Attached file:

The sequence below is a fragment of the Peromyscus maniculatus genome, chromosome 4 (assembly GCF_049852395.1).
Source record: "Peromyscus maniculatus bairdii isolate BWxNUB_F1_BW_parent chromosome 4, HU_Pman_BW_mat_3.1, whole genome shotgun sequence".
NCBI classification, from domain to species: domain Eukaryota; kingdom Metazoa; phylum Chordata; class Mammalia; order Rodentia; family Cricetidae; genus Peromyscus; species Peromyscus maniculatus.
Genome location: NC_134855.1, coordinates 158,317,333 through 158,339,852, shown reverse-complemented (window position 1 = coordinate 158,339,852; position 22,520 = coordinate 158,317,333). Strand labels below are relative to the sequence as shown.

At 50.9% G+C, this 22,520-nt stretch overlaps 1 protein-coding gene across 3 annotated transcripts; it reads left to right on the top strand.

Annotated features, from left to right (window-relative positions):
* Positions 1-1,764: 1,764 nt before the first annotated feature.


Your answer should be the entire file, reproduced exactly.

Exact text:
The sequence below is a fragment of the Peromyscus maniculatus genome, chromosome 4 (assembly GCF_049852395.1).
Source record: "Peromyscus maniculatus bairdii isolate BWxNUB_F1_BW_parent chromosome 4, HU_Pman_BW_mat_3.1, whole genome shotgun sequence".
NCBI classification, from domain to species: domain Eukaryota; kingdom Metazoa; phylum Chordata; class Mammalia; order Rodentia; family Cricetidae; genus Peromyscus; species Peromyscus maniculatus.
Genome location: NC_134855.1, coordinates 158,317,333 through 158,339,852, shown reverse-complemented (window position 1 = coordinate 158,339,852; position 22,520 = coordinate 158,317,333). Strand labels below are relative to the sequence as shown.

At 50.9% G+C, this 22,520-nt stretch overlaps 1 protein-coding gene across 3 annotated transcripts; it reads left to right on the top strand.

Annotated features, from left to right (window-relative positions):
* Positions 1-1,764: 1,764 nt before the first annotated feature.